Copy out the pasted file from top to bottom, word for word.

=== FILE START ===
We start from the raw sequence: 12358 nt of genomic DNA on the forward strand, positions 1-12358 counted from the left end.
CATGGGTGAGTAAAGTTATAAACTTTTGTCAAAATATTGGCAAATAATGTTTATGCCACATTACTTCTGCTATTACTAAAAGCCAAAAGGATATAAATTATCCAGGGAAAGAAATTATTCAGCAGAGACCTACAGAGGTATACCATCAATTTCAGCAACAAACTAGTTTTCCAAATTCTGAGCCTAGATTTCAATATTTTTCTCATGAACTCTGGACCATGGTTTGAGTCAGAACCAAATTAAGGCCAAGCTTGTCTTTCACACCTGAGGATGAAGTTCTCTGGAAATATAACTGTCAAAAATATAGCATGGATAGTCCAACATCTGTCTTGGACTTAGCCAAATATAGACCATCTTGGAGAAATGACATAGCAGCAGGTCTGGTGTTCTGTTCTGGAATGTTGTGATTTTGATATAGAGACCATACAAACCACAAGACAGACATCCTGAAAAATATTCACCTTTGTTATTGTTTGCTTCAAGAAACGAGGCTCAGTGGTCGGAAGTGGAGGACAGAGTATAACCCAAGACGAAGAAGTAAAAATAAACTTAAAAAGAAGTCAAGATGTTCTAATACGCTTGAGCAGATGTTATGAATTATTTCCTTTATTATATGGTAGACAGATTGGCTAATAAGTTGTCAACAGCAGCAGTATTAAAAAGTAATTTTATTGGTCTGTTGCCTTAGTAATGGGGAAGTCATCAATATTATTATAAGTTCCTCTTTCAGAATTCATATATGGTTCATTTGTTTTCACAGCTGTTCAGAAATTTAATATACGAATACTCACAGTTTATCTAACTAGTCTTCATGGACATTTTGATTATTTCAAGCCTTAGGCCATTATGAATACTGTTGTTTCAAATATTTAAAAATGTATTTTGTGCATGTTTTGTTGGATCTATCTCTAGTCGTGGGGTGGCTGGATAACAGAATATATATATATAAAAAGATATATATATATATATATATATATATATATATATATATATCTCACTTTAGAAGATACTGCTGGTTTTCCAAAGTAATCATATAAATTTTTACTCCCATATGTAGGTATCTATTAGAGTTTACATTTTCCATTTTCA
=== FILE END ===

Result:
We start from the raw sequence: 12358 nt of genomic DNA on the forward strand, positions 1-12358 counted from the left end.
CATGGGTGAGTAAAGTTATAAACTTTTGTCAAAATATTGGCAAATAATGTTTATGCCACATTACTTCTGCTATTACTAAAAGCCAAAAGGATATAAATTATCCAGGGAAAGAAATTATTCAGCAGAGACCTACAGAGGTATACCATCAATTTCAGCAACAAACTAGTTTTCCAAATTCTGAGCCTAGATTTCAATATTTTTCTCATGAACTCTGGACCATGGTTTGAGTCAGAACCAAATTAAGGCCAAGCTTGTCTTTCACACCTGAGGATGAAGTTCTCTGGAAATATAACTGTCAAAAATATAGCATGGATAGTCCAACATCTGTCTTGGACTTAGCCAAATATAGACCATCTTGGAGAAATGACATAGCAGCAGGTCTGGTGTTCTGTTCTGGAATGTTGTGATTTTGATATAGAGACCATACAAACCACAAGACAGACATCCTGAAAAATATTCACCTTTGTTATTGTTTGCTTCAAGAAACGAGGCTCAGTGGTCGGAAGTGGAGGACAGAGTATAACCCAAGACGAAGAAGTAAAAATAAACTTAAAAAGAAGTCAAGATGTTCTAATACGCTTGAGCAGATGTTATGAATTATTTCCTTTATTATATGGTAGACAGATTGGCTAATAAGTTGTCAACAGCAGCAGTATTAAAAAGTAATTTTATTGGTCTGTTGCCTTAGTAATGGGGAAGTCATCAATATTATTATAAGTTCCTCTTTCAGAATTCATATATGGTTCATTTGTTTTCACAGCTGTTCAGAAATTTAATATACGAATACTCACAGTTTATCTAACTAGTCTTCATGGACATTTTGATTATTTCAAGCCTTAGGCCATTATGAATACTGTTGTTTCAAATATTTAAAAATGTATTTTGTGCATGTTTTGTTGGATCTATCTCTAGTCGTGGGGTGGCTGGATAACAGAATATATATATATAAAAAGATATATATATATATATATATATATATATATATATATATATCTCACTTTAGAAGATACTGCTGGTTTTCCAAAGTAATCATATAAATTTTTACTCCCATATGTAGGTATCTATTAGAGTTTACATTTTCCATTTTCA